What can I say about Bordeaux? I mean, we don't exactly think of it as "Wine For Normal People" material. I remember seeing it written for the first time and thinking, "THAT'S how you spell it? With an X? Weird." And then there's the issue that it just kind of sounds expensive. Wine snobs talk about it all the time and go on and on about vintages and Banks and other confusing stuff. Kind of makes you want to throw your hands up and walk away.
But here's the thing: when I first learned about Bordeaux, I was kind of surprised that it wasn't as complicated as I thought. There's a lot to know if you want to become an expert on it, but once you get a few basics under your belt it's really not that bad. Right now you're thinking that I'm full of s*&t, but I'm really not. I promise.
I think 4 basic points should make you feel like you've got a handle on it: the grapes and wine styles of the region, geography, the importance of weather (vintage), and the prominence of producers in the region. Then I'll tell you about an awesome wine I had last night from the region and how it rocked my world.
First a quick preface that I pulled off the Web from Bordeaux Conseil Interprofessionnel du Vin de Bordeaux. I'm citing facts because I don't think they're so boring and they help answer the question: "Why is Bordeaux such a BFD?":
- The area is about 290,000 acres (117,500 ha)
- It represents 38% of all still wine (not bubbly or dessert) sold in the world
- It has 8,650 winegrowers
- It is responsible for 55,000 jobs (that's 4 out of 10 people employed in the French wine industry)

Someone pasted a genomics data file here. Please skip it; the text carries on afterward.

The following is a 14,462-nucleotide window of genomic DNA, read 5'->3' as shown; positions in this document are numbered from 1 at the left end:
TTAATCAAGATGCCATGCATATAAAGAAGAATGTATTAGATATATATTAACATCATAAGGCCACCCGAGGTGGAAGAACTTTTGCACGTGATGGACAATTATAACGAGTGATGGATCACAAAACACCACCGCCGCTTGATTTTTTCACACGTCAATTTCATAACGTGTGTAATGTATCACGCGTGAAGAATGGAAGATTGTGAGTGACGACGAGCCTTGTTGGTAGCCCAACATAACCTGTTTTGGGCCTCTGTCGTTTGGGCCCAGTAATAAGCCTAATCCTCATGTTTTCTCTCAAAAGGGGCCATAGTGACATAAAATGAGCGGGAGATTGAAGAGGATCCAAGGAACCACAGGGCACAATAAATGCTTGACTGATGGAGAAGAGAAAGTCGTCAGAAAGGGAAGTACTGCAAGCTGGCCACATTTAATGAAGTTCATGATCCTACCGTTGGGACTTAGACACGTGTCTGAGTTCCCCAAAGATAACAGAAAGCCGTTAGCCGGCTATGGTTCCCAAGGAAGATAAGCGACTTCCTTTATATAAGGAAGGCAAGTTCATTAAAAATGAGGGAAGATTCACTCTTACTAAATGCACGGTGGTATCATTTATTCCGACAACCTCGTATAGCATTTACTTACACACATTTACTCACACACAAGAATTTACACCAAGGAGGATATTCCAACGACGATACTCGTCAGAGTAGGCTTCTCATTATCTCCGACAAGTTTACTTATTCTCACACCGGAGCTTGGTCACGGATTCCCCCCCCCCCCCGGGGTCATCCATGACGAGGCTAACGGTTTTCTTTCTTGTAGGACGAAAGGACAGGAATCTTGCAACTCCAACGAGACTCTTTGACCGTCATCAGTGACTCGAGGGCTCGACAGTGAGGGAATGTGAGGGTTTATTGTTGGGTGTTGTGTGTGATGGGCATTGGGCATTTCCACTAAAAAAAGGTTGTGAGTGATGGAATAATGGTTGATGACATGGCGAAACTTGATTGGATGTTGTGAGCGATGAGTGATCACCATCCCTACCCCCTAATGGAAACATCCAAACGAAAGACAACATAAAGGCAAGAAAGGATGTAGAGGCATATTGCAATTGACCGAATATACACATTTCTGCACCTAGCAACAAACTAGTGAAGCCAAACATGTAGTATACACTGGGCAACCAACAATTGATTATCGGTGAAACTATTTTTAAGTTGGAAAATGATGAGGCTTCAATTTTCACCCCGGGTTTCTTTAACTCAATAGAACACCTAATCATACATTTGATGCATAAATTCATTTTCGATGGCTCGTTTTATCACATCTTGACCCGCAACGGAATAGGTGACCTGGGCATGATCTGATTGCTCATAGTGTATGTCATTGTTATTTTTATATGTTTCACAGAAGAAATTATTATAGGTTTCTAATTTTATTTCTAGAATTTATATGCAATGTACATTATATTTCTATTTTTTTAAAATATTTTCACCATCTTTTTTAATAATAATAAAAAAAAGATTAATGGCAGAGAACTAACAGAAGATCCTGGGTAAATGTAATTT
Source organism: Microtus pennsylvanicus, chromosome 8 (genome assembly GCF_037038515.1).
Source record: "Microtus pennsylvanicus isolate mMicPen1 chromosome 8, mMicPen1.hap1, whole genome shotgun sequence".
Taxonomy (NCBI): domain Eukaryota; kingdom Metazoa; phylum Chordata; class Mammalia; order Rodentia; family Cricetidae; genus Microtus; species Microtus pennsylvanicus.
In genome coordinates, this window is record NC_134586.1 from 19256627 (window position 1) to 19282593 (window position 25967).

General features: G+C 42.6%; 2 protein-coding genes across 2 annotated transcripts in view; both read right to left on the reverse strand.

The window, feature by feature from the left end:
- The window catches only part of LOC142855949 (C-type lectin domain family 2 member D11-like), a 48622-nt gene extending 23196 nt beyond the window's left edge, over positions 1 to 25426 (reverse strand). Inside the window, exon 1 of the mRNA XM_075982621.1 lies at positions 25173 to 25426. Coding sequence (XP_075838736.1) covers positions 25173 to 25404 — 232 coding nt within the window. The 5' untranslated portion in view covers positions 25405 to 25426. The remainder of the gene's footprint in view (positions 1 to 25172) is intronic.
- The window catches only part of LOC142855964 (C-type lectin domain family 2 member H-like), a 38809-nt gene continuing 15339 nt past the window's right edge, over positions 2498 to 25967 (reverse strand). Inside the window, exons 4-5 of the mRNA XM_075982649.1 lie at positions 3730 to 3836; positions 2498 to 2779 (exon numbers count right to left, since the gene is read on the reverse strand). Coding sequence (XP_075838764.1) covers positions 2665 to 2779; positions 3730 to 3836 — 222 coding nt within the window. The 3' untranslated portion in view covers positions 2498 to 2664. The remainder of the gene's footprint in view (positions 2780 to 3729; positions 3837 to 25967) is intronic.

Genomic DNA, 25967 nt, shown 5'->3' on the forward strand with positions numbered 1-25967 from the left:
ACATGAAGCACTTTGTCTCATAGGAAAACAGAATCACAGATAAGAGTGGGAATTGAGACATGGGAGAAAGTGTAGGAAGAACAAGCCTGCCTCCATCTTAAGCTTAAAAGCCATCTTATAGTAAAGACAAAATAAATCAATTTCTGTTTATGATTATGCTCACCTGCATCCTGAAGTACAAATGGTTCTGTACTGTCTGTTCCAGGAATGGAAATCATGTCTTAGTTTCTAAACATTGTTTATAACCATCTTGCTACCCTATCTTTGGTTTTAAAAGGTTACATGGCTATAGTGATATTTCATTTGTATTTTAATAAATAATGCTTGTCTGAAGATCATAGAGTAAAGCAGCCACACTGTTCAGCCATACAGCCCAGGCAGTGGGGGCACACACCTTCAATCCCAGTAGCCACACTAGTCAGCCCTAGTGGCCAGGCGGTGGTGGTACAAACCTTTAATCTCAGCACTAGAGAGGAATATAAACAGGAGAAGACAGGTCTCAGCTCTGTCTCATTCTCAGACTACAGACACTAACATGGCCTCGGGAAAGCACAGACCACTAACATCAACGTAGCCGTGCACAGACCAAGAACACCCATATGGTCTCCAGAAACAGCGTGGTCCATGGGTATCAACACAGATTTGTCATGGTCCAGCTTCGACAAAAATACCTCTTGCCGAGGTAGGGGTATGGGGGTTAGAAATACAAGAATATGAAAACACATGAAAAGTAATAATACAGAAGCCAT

- In 2009 (a recession year, no less), it produced $3.37 billion Euros in revenue
- It is the largest exporter of AOC (controlled appellation wine) in France.
If you were wondering what part of the hype was...that should give you a good start. Wine in Bordeaux is big, big business and it behooves the Bordelais to keep quality high...and most of the time they do.
Now for 4 basic things about Bordeaux that can serve as a cheat sheet:
1. Grapes and Wine Types
Ok, so it's not as easy as Burgundy, where there are really only three main grapes to know (Pinot Noir, Chardonnay, and Gamay), but Bordeaux deals mainly in 8 grapes...3 whites and 5 reds:
- White (11% of all grapes planted): Sémillon (53%), Sauvignon Blanc (38%), Muscadelle (6%)
- Red (89% of all grapes planted): Merlot (63%), Cabernet Sauvignon (25%), Cabernet Franc (11%), and less than 1% of Malbec, Petit Verdot, and some others.
So now you'll know that when you see a bottle of Bordeaux, it's a blend of the grapes above. It will be similar each time you get taste it, with variations, but now you know the recipe, so hopefully you'll feel more confident picking it up.
I'm not going to be too detailed on this, because there are 60 appellations or different areas with kind of distinct wine styles in Bordeaux.
Bordeaux’s name actually originates from the French phrase “au bord de l’eau,” which means "along the water." It's not just some romantic name -- the area does actually lie along the banks of three rivers, the Dordogne in the north, the Garonne in the south, and the Gironde, into which both flow and which flows into the Atlantic Ocean.
From a climatic standpoint, the area is pretty ideal. The warming maritime influence of the rivers, along with a pine forest in the south helps protect this otherwise very exposed area from the tumultuous weather and severe frosts that often come in winter. From a geological standpoint, the rivers are a dividing line for the types of grapes that grow best on each side of the river. And here's where the whole "Bank" thing comes into play -- banks just are sides of the river.